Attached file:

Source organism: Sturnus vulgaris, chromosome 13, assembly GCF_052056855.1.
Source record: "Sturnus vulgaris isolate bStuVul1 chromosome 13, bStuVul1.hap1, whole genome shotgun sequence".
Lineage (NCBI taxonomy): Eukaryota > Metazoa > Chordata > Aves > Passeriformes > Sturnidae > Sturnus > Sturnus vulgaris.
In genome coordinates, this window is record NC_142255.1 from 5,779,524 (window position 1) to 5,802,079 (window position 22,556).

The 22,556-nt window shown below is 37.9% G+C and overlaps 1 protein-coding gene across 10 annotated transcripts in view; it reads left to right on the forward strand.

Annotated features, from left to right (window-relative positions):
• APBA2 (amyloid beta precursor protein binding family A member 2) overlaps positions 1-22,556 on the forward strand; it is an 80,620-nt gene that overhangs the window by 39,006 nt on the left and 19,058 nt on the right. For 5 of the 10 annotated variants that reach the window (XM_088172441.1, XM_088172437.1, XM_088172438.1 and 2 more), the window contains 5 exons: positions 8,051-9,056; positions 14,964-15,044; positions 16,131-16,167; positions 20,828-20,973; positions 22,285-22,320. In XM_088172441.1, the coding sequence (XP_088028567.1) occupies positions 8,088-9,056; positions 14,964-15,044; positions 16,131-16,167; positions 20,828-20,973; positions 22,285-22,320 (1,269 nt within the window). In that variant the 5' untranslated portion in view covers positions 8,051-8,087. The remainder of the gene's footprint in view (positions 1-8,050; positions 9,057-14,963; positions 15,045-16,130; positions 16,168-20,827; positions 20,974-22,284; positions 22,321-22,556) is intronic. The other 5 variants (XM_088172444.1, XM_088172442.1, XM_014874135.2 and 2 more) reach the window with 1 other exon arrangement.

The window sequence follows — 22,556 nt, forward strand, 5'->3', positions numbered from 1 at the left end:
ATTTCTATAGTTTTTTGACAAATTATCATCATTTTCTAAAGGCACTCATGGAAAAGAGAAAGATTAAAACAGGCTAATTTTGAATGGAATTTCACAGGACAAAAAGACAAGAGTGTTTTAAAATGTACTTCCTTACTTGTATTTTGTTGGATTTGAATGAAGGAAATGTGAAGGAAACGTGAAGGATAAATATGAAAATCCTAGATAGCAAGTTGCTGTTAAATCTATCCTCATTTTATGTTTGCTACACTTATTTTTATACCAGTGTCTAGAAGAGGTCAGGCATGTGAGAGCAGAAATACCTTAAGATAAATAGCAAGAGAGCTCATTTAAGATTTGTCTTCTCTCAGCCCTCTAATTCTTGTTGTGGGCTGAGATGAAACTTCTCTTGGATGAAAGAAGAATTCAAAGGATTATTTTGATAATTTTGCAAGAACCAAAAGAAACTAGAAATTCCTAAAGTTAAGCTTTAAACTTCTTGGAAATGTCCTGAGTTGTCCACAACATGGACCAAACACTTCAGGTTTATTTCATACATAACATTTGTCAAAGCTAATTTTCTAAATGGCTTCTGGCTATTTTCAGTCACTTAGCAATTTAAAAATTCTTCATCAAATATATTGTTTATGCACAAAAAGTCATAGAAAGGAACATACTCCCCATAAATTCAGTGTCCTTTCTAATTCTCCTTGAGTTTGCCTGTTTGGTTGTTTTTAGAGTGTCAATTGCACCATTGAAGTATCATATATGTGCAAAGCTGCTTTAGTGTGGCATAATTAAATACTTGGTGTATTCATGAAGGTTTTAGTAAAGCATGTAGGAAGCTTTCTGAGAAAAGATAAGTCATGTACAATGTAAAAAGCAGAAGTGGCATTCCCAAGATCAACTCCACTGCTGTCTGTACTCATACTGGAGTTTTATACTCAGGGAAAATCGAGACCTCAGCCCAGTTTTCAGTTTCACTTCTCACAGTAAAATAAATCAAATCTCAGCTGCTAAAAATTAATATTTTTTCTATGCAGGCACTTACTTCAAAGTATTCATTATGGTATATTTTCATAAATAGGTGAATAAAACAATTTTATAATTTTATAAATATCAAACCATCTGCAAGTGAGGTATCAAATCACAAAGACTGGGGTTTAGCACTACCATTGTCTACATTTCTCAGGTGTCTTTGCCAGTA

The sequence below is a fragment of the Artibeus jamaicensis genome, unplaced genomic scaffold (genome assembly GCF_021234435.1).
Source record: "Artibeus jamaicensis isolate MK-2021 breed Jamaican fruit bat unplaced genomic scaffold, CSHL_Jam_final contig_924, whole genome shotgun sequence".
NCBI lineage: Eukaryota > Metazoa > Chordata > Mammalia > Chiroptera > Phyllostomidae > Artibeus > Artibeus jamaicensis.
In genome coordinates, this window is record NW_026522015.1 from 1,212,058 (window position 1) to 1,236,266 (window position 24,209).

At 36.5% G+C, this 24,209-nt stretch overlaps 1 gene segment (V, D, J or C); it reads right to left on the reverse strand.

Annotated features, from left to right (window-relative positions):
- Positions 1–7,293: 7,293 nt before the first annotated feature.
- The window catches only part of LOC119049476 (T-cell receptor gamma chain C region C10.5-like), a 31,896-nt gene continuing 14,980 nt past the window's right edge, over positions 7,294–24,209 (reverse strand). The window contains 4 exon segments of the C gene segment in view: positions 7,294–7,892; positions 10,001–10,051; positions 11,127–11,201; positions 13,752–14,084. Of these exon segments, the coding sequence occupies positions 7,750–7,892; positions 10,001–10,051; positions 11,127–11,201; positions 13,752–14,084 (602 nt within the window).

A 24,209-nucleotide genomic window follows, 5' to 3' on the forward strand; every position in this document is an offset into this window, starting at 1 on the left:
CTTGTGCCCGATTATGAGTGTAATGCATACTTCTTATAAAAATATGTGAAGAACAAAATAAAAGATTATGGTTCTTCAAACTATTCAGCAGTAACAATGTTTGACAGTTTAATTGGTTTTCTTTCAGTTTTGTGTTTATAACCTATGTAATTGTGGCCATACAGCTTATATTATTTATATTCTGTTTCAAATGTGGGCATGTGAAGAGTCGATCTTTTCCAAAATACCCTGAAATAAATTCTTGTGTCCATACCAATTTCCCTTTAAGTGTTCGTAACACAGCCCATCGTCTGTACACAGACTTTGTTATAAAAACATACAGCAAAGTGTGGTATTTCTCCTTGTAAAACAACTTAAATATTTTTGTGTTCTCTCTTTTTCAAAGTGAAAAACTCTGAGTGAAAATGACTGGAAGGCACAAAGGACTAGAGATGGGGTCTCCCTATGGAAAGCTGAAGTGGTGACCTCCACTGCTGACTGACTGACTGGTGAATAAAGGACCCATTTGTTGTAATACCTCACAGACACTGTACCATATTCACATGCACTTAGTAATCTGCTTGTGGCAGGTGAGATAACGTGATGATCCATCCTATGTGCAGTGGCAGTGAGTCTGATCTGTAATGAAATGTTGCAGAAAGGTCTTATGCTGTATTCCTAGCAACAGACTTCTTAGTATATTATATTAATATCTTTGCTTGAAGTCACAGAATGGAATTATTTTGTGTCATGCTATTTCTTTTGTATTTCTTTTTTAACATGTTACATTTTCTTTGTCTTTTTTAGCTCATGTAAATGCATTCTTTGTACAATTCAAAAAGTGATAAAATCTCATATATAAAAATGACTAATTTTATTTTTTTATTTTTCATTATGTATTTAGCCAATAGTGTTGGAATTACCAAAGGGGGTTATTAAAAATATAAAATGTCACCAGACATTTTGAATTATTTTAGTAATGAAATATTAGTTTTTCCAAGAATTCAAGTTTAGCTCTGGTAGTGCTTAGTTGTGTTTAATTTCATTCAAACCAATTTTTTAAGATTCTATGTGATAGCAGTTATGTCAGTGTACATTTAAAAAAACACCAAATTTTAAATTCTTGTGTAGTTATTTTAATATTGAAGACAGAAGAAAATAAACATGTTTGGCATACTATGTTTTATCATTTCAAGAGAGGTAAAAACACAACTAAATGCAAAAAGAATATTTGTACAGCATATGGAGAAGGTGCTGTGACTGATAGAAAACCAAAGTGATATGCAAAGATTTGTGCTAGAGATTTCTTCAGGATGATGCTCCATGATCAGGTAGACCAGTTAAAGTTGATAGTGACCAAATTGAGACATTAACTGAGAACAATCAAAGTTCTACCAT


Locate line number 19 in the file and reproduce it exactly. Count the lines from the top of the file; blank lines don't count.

CTTGTGCCCGATTATGAGTGTAATGCATACTTCTTATAAAAATATGTGAAGAACAAAATAAAAGATTATGGTTCTTCAAACTATTCAGCAGTAACAATGTTTGACAGTTTAATTGGTTTTCTTTCAGTTTTGTGTTTATAACCTATGTAATTGTGGCCATACAGCTTATATTATTTATATTCTGTTTCAAATGTGGGCATGTGAAGAGTCGATCTTTTCCAAAATACCCTGAAATAAATTCTTGTGTCCATACCAATTTCCCTTTAAGTGTTCGTAACACAGCCCATCGTCTGTACACAGACTTTGTTATAAAAACATACAGCAAAGTGTGGTATTTCTCCTTGTAAAACAACTTAAATATTTTTGTGTTCTCTCTTTTTCAAAGTGAAAAACTCTGAGTGAAAATGACTGGAAGGCACAAAGGACTAGAGATGGGGTCTCCCTATGGAAAGCTGAAGTGGTGACCTCCACTGCTGACTGACTGACTGGTGAATAAAGGACCCATTTGTTGTAATACCTCACAGACACTGTACCATATTCACATGCACTTAGTAATCTGCTTGTGGCAGGTGAGATAACGTGATGATCCATCCTATGTGCAGTGGCAGTGAGTCTGATCTGTAATGAAATGTTGCAGAAAGGTCTTATGCTGTATTCCTAGCAACAGACTTCTTAGTATATTATATTAATATCTTTGCTTGAAGTCACAGAATGGAATTATTTTGTGTCATGCTATTTCTTTTGTATTTCTTTTTTAACATGTTACATTTTCTTTGTCTTTTTTAGCTCATGTAAATGCATTCTTTGTACAATTCAAAAAGTGATAAAATCTCATATATAAAAATGACTAATTTTATTTTTTTATTTTTCATTATGTATTTAGCCAATAGTGTTGGAATTACCAAAGGGGGTTATTAAAAATATAAAATGTCACCAGACATTTTGAATTATTTTAGTAATGAAATATTAGTTTTTCCAAGAATTCAAGTTTAGCTCTGGTAGTGCTTAGTTGTGTTTAATTTCATTCAAACCAATTTTTTAAGATTCTATGTGATAGCAGTTATGTCAGTGTACATTTAAAAAAACACCAAATTTTAAATTCTTGTGTAGTTATTTTAATATTGAAGACAGAAGAAAATAAACATGTTTGGCATACTATGTTTTATCATTTCAAGAGAGGTAAAAACACAACTAAATGCAAAAAGAATATTTGTACAGCATATGGAGAAGGTGCTGTGACTGATAGAAAACCAAAGTGATATGCAAAGATTTGTGCTAGAGATTTCTTCAGGATGATGCTCCATGATCAGGTAGACCAGTTAAAGTTGATAGTGACCAAATTGAGACATTAACTGAGAACAATCAAAGTTCTACCAT